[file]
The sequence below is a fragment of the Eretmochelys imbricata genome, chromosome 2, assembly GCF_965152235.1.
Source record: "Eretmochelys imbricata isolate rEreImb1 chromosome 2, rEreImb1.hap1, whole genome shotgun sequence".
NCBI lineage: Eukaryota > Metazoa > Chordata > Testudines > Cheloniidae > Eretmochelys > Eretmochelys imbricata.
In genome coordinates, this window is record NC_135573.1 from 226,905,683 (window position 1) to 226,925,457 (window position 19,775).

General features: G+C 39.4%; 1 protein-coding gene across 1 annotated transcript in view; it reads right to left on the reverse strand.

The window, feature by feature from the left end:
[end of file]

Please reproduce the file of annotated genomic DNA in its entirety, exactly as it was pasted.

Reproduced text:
The sequence below is a fragment of the Eretmochelys imbricata genome, chromosome 2, assembly GCF_965152235.1.
Source record: "Eretmochelys imbricata isolate rEreImb1 chromosome 2, rEreImb1.hap1, whole genome shotgun sequence".
NCBI lineage: Eukaryota > Metazoa > Chordata > Testudines > Cheloniidae > Eretmochelys > Eretmochelys imbricata.
In genome coordinates, this window is record NC_135573.1 from 226,905,683 (window position 1) to 226,925,457 (window position 19,775).

General features: G+C 39.4%; 1 protein-coding gene across 1 annotated transcript in view; it reads right to left on the reverse strand.

The window, feature by feature from the left end: